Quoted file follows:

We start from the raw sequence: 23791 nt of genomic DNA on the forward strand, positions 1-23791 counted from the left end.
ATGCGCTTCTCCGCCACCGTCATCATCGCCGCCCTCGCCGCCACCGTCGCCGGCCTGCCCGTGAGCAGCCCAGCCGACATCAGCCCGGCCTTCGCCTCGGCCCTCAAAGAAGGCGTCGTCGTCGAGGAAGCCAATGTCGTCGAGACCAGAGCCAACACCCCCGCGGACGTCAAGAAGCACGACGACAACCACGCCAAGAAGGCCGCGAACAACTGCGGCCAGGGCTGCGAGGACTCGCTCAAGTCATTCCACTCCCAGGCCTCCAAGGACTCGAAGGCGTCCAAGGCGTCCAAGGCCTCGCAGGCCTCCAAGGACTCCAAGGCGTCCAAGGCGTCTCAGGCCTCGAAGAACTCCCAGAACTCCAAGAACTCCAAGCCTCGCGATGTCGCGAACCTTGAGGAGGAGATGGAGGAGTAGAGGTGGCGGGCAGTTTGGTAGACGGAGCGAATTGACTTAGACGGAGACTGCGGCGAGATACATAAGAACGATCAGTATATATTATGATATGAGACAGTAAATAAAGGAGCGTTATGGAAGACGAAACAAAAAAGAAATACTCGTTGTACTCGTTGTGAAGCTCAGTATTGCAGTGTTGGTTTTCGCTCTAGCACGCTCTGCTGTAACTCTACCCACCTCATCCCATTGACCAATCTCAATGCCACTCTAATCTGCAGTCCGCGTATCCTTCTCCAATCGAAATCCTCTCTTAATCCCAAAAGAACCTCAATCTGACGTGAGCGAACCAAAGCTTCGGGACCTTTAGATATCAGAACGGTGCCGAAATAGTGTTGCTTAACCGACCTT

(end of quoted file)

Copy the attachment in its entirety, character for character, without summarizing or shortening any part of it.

We start from the raw sequence: 23791 nt of genomic DNA on the forward strand, positions 1-23791 counted from the left end.
ATGCGCTTCTCCGCCACCGTCATCATCGCCGCCCTCGCCGCCACCGTCGCCGGCCTGCCCGTGAGCAGCCCAGCCGACATCAGCCCGGCCTTCGCCTCGGCCCTCAAAGAAGGCGTCGTCGTCGAGGAAGCCAATGTCGTCGAGACCAGAGCCAACACCCCCGCGGACGTCAAGAAGCACGACGACAACCACGCCAAGAAGGCCGCGAACAACTGCGGCCAGGGCTGCGAGGACTCGCTCAAGTCATTCCACTCCCAGGCCTCCAAGGACTCGAAGGCGTCCAAGGCGTCCAAGGCCTCGCAGGCCTCCAAGGACTCCAAGGCGTCCAAGGCGTCTCAGGCCTCGAAGAACTCCCAGAACTCCAAGAACTCCAAGCCTCGCGATGTCGCGAACCTTGAGGAGGAGATGGAGGAGTAGAGGTGGCGGGCAGTTTGGTAGACGGAGCGAATTGACTTAGACGGAGACTGCGGCGAGATACATAAGAACGATCAGTATATATTATGATATGAGACAGTAAATAAAGGAGCGTTATGGAAGACGAAACAAAAAAGAAATACTCGTTGTACTCGTTGTGAAGCTCAGTATTGCAGTGTTGGTTTTCGCTCTAGCACGCTCTGCTGTAACTCTACCCACCTCATCCCATTGACCAATCTCAATGCCACTCTAATCTGCAGTCCGCGTATCCTTCTCCAATCGAAATCCTCTCTTAATCCCAAAAGAACCTCAATCTGACGTGAGCGAACCAAAGCTTCGGGACCTTTAGATATCAGAACGGTGCCGAAATAGTGTTGCTTAACCGACCTT